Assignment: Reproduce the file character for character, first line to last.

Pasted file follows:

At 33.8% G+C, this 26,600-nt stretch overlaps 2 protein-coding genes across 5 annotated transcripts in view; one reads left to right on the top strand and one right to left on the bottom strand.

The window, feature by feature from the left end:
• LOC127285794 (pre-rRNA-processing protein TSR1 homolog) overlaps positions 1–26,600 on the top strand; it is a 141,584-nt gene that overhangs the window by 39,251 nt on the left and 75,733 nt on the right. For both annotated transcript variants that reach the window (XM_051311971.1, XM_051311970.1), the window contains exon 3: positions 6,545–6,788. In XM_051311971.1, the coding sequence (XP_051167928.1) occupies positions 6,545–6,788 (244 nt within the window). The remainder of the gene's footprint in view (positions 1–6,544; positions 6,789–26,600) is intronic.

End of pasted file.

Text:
At 33.8% G+C, this 26,600-nt stretch overlaps 2 protein-coding genes across 5 annotated transcripts in view; one reads left to right on the top strand and one right to left on the bottom strand.

The window, feature by feature from the left end:
• LOC127285794 (pre-rRNA-processing protein TSR1 homolog) overlaps positions 1–26,600 on the top strand; it is a 141,584-nt gene that overhangs the window by 39,251 nt on the left and 75,733 nt on the right. For both annotated transcript variants that reach the window (XM_051311971.1, XM_051311970.1), the window contains exon 3: positions 6,545–6,788. In XM_051311971.1, the coding sequence (XP_051167928.1) occupies positions 6,545–6,788 (244 nt within the window). The remainder of the gene's footprint in view (positions 1–6,544; positions 6,789–26,600) is intronic.